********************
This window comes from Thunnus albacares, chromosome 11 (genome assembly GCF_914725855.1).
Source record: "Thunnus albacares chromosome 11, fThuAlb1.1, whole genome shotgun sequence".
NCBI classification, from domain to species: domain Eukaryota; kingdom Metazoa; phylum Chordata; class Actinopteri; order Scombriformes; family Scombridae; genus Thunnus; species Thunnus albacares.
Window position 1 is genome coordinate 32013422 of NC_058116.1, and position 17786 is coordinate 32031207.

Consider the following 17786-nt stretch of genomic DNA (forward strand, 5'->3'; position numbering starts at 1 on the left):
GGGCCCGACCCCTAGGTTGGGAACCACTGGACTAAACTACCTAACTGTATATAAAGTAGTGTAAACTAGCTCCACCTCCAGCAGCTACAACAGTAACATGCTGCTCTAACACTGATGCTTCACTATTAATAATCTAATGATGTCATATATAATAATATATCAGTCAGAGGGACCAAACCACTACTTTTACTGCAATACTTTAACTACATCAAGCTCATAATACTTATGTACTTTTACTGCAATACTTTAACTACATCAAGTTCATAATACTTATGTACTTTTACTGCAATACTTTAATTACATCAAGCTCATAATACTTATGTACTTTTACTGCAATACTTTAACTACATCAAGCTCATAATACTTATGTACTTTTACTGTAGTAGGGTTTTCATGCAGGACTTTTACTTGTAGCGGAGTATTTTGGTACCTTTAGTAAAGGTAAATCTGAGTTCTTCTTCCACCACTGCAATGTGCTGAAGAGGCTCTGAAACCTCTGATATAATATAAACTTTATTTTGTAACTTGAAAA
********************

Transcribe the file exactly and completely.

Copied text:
This window comes from Thunnus albacares, chromosome 11 (genome assembly GCF_914725855.1).
Source record: "Thunnus albacares chromosome 11, fThuAlb1.1, whole genome shotgun sequence".
NCBI classification, from domain to species: domain Eukaryota; kingdom Metazoa; phylum Chordata; class Actinopteri; order Scombriformes; family Scombridae; genus Thunnus; species Thunnus albacares.
Window position 1 is genome coordinate 32013422 of NC_058116.1, and position 17786 is coordinate 32031207.

Consider the following 17786-nt stretch of genomic DNA (forward strand, 5'->3'; position numbering starts at 1 on the left):
GGGCCCGACCCCTAGGTTGGGAACCACTGGACTAAACTACCTAACTGTATATAAAGTAGTGTAAACTAGCTCCACCTCCAGCAGCTACAACAGTAACATGCTGCTCTAACACTGATGCTTCACTATTAATAATCTAATGATGTCATATATAATAATATATCAGTCAGAGGGACCAAACCACTACTTTTACTGCAATACTTTAACTACATCAAGCTCATAATACTTATGTACTTTTACTGCAATACTTTAACTACATCAAGTTCATAATACTTATGTACTTTTACTGCAATACTTTAATTACATCAAGCTCATAATACTTATGTACTTTTACTGCAATACTTTAACTACATCAAGCTCATAATACTTATGTACTTTTACTGTAGTAGGGTTTTCATGCAGGACTTTTACTTGTAGCGGAGTATTTTGGTACCTTTAGTAAAGGTAAATCTGAGTTCTTCTTCCACCACTGCAATGTGCTGAAGAGGCTCTGAAACCTCTGATATAATATAAACTTTATTTTGTAACTTGAAAA